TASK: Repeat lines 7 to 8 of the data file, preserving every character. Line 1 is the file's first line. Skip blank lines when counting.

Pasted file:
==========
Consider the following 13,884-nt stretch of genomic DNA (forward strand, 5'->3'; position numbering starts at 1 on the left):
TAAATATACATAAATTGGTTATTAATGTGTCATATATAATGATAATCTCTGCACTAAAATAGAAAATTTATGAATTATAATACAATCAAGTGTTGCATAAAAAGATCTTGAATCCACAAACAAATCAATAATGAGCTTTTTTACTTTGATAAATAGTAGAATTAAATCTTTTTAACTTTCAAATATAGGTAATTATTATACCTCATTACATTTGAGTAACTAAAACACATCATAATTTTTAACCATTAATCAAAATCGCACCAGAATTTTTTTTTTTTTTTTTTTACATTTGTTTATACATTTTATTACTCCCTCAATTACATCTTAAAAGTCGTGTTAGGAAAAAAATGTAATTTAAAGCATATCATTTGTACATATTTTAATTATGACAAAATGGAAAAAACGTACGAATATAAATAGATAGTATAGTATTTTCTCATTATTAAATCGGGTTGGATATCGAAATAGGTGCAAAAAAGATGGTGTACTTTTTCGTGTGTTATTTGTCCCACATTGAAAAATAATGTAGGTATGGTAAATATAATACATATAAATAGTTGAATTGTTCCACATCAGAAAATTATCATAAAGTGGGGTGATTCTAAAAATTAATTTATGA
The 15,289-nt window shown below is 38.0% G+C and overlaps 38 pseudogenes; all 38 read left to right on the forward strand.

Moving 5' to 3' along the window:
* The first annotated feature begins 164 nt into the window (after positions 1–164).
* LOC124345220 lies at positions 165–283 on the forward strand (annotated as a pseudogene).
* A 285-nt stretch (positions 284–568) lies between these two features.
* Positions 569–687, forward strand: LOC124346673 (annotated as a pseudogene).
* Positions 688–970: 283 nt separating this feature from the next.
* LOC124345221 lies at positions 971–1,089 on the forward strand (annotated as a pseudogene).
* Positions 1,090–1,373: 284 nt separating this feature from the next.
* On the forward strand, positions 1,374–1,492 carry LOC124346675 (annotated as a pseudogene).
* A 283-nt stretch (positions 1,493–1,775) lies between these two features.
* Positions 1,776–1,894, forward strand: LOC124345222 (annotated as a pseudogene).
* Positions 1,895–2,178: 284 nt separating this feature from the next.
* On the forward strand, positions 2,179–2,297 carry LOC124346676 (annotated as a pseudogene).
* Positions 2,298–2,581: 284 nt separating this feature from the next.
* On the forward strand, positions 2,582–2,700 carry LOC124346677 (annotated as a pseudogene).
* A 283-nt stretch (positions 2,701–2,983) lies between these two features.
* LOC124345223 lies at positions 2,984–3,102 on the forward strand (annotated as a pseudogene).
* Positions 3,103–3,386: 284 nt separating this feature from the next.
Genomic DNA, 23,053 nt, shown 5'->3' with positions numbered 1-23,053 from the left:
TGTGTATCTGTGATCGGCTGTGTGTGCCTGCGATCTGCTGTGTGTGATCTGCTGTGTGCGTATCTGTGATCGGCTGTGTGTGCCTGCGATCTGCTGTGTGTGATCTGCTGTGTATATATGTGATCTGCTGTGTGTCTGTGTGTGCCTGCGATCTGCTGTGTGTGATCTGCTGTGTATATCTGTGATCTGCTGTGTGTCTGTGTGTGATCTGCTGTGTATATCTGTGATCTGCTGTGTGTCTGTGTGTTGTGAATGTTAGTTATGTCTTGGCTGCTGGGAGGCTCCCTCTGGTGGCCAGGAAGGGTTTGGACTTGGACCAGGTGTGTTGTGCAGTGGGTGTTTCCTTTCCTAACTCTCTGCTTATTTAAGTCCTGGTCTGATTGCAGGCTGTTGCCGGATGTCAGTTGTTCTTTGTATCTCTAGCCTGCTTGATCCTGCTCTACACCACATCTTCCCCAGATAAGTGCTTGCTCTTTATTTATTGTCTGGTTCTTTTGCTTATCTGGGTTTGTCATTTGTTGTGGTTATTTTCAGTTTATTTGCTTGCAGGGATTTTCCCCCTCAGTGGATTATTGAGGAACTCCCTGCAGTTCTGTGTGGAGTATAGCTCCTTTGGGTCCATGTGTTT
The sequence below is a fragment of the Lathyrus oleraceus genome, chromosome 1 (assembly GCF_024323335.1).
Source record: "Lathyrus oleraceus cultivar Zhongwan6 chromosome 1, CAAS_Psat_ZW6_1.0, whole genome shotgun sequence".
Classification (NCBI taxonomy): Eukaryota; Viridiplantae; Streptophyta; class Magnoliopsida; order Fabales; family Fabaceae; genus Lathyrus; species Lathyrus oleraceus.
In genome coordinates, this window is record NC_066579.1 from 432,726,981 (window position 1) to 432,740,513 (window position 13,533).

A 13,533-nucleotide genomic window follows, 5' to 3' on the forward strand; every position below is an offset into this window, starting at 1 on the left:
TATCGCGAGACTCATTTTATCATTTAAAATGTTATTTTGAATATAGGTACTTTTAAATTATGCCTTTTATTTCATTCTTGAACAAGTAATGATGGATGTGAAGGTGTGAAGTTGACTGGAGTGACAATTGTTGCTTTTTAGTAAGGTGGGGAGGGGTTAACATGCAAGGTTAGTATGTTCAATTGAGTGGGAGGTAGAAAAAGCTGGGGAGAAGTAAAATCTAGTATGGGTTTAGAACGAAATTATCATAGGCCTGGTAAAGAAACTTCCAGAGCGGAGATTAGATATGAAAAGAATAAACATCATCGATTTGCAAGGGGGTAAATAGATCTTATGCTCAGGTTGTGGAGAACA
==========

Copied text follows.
* A 285-nt stretch (positions 284–568) lies between these two features.
* Positions 569–687, forward strand: LOC124346673 (annotated as a pseudogene).